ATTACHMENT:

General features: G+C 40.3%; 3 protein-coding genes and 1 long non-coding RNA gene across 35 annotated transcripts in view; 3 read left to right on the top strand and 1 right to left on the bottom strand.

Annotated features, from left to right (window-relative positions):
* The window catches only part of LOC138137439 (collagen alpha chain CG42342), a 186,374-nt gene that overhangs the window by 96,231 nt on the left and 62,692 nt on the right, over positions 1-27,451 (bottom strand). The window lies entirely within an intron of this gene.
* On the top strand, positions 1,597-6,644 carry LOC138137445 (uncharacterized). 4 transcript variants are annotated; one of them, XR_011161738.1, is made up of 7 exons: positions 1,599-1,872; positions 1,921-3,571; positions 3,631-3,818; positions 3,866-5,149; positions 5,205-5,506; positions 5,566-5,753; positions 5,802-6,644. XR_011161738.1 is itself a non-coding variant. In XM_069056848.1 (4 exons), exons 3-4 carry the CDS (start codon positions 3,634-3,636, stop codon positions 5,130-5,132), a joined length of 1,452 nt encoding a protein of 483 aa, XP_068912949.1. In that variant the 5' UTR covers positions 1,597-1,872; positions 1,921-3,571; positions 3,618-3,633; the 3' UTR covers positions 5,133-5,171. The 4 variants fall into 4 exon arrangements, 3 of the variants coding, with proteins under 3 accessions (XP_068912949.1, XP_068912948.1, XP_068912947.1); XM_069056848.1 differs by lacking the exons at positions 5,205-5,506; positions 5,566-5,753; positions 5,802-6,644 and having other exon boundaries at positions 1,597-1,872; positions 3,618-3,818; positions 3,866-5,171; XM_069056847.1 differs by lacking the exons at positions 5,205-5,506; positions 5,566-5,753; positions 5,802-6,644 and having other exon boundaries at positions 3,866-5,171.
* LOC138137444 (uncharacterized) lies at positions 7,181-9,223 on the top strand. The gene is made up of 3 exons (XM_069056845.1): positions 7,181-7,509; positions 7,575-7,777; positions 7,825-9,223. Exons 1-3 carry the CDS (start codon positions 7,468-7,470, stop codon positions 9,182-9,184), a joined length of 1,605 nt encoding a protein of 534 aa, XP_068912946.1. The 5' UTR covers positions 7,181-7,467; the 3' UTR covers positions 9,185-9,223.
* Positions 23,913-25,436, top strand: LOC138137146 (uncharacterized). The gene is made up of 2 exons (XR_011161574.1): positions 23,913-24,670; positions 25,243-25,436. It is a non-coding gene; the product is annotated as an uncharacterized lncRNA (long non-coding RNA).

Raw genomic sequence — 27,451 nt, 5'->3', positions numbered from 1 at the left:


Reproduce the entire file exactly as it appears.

General features: G+C 40.3%; 3 protein-coding genes and 1 long non-coding RNA gene across 35 annotated transcripts in view; 3 read left to right on the top strand and 1 right to left on the bottom strand.

Annotated features, from left to right (window-relative positions):
* The window catches only part of LOC138137439 (collagen alpha chain CG42342), a 186,374-nt gene that overhangs the window by 96,231 nt on the left and 62,692 nt on the right, over positions 1-27,451 (bottom strand). The window lies entirely within an intron of this gene.
* On the top strand, positions 1,597-6,644 carry LOC138137445 (uncharacterized). 4 transcript variants are annotated; one of them, XR_011161738.1, is made up of 7 exons: positions 1,599-1,872; positions 1,921-3,571; positions 3,631-3,818; positions 3,866-5,149; positions 5,205-5,506; positions 5,566-5,753; positions 5,802-6,644. XR_011161738.1 is itself a non-coding variant. In XM_069056848.1 (4 exons), exons 3-4 carry the CDS (start codon positions 3,634-3,636, stop codon positions 5,130-5,132), a joined length of 1,452 nt encoding a protein of 483 aa, XP_068912949.1. In that variant the 5' UTR covers positions 1,597-1,872; positions 1,921-3,571; positions 3,618-3,633; the 3' UTR covers positions 5,133-5,171. The 4 variants fall into 4 exon arrangements, 3 of the variants coding, with proteins under 3 accessions (XP_068912949.1, XP_068912948.1, XP_068912947.1); XM_069056848.1 differs by lacking the exons at positions 5,205-5,506; positions 5,566-5,753; positions 5,802-6,644 and having other exon boundaries at positions 1,597-1,872; positions 3,618-3,818; positions 3,866-5,171; XM_069056847.1 differs by lacking the exons at positions 5,205-5,506; positions 5,566-5,753; positions 5,802-6,644 and having other exon boundaries at positions 3,866-5,171.
* LOC138137444 (uncharacterized) lies at positions 7,181-9,223 on the top strand. The gene is made up of 3 exons (XM_069056845.1): positions 7,181-7,509; positions 7,575-7,777; positions 7,825-9,223. Exons 1-3 carry the CDS (start codon positions 7,468-7,470, stop codon positions 9,182-9,184), a joined length of 1,605 nt encoding a protein of 534 aa, XP_068912946.1. The 5' UTR covers positions 7,181-7,467; the 3' UTR covers positions 9,185-9,223.
* Positions 23,913-25,436, top strand: LOC138137146 (uncharacterized). The gene is made up of 2 exons (XR_011161574.1): positions 23,913-24,670; positions 25,243-25,436. It is a non-coding gene; the product is annotated as an uncharacterized lncRNA (long non-coding RNA).

Raw genomic sequence — 27,451 nt, 5'->3', positions numbered from 1 at the left: